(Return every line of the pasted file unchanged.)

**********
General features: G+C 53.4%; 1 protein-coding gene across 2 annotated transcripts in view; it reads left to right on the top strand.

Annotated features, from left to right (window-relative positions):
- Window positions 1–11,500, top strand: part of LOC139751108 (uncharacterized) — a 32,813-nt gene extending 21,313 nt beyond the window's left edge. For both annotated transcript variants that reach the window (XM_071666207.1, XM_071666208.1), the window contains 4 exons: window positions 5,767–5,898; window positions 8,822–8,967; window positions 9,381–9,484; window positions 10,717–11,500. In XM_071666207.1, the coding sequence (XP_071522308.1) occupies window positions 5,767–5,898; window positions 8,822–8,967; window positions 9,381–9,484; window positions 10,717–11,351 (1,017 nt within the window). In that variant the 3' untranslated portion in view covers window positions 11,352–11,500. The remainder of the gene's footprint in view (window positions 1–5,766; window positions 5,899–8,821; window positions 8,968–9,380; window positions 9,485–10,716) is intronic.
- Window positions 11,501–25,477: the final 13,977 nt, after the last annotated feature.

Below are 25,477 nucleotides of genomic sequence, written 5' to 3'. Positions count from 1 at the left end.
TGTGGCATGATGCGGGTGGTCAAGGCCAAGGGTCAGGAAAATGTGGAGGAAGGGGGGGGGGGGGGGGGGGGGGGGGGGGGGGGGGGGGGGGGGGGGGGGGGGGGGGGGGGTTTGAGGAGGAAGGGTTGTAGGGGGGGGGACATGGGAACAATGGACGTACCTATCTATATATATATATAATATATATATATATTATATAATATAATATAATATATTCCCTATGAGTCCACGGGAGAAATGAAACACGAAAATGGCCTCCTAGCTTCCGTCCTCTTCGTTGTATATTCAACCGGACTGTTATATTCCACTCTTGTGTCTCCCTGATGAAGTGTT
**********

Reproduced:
General features: G+C 53.4%; 1 protein-coding gene across 2 annotated transcripts in view; it reads left to right on the top strand.

Annotated features, from left to right (window-relative positions):
- Window positions 1–11,500, top strand: part of LOC139751108 (uncharacterized) — a 32,813-nt gene extending 21,313 nt beyond the window's left edge. For both annotated transcript variants that reach the window (XM_071666207.1, XM_071666208.1), the window contains 4 exons: window positions 5,767–5,898; window positions 8,822–8,967; window positions 9,381–9,484; window positions 10,717–11,500. In XM_071666207.1, the coding sequence (XP_071522308.1) occupies window positions 5,767–5,898; window positions 8,822–8,967; window positions 9,381–9,484; window positions 10,717–11,351 (1,017 nt within the window). In that variant the 3' untranslated portion in view covers window positions 11,352–11,500. The remainder of the gene's footprint in view (window positions 1–5,766; window positions 5,899–8,821; window positions 8,968–9,380; window positions 9,485–10,716) is intronic.
- Window positions 11,501–25,477: the final 13,977 nt, after the last annotated feature.

Below are 25,477 nucleotides of genomic sequence, written 5' to 3'. Positions count from 1 at the left end.
TGTGGCATGATGCGGGTGGTCAAGGCCAAGGGTCAGGAAAATGTGGAGGAAGGGGGGGGGGGGGGGGGGGGGGGGGGGGGGGGGGGGGGGGGGGGGGGGGGGGGGGGGGGTTTGAGGAGGAAGGGTTGTAGGGGGGGGGACATGGGAACAATGGACGTACCTATCTATATATATATATAATATATATATATATTATATAATATAATATAATATATTCCCTATGAGTCCACGGGAGAAATGAAACACGAAAATGGCCTCCTAGCTTCCGTCCTCTTCGTTGTATATTCAACCGGACTGTTATATTCCACTCTTGTGTCTCCCTGATGAAGTGTT